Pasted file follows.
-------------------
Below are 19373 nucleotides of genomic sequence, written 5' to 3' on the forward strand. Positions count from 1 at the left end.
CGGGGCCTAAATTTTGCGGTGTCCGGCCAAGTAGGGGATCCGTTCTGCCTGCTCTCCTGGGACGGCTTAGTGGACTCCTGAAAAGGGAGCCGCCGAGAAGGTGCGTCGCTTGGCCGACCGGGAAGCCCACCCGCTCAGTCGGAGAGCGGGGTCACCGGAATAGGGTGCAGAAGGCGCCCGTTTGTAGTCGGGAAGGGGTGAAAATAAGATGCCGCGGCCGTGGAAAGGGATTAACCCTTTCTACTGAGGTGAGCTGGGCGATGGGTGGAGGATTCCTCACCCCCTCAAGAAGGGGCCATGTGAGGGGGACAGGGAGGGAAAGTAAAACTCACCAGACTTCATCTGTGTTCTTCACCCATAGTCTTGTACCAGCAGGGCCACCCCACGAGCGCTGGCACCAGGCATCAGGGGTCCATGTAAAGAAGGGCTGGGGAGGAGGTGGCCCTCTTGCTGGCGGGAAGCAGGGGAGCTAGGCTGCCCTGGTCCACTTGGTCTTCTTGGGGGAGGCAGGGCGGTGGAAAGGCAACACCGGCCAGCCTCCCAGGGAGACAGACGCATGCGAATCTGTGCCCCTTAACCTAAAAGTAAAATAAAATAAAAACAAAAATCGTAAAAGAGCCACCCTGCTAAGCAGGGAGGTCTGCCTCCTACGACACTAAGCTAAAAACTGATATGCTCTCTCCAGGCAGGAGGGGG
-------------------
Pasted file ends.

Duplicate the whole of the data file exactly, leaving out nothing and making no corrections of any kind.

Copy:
Below are 19373 nucleotides of genomic sequence, written 5' to 3' on the forward strand. Positions count from 1 at the left end.
CGGGGCCTAAATTTTGCGGTGTCCGGCCAAGTAGGGGATCCGTTCTGCCTGCTCTCCTGGGACGGCTTAGTGGACTCCTGAAAAGGGAGCCGCCGAGAAGGTGCGTCGCTTGGCCGACCGGGAAGCCCACCCGCTCAGTCGGAGAGCGGGGTCACCGGAATAGGGTGCAGAAGGCGCCCGTTTGTAGTCGGGAAGGGGTGAAAATAAGATGCCGCGGCCGTGGAAAGGGATTAACCCTTTCTACTGAGGTGAGCTGGGCGATGGGTGGAGGATTCCTCACCCCCTCAAGAAGGGGCCATGTGAGGGGGACAGGGAGGGAAAGTAAAACTCACCAGACTTCATCTGTGTTCTTCACCCATAGTCTTGTACCAGCAGGGCCACCCCACGAGCGCTGGCACCAGGCATCAGGGGTCCATGTAAAGAAGGGCTGGGGAGGAGGTGGCCCTCTTGCTGGCGGGAAGCAGGGGAGCTAGGCTGCCCTGGTCCACTTGGTCTTCTTGGGGGAGGCAGGGCGGTGGAAAGGCAACACCGGCCAGCCTCCCAGGGAGACAGACGCATGCGAATCTGTGCCCCTTAACCTAAAAGTAAAATAAAATAAAAACAAAAATCGTAAAAGAGCCACCCTGCTAAGCAGGGAGGTCTGCCTCCTACGACACTAAGCTAAAAACTGATATGCTCTCTCCAGGCAGGAGGGGG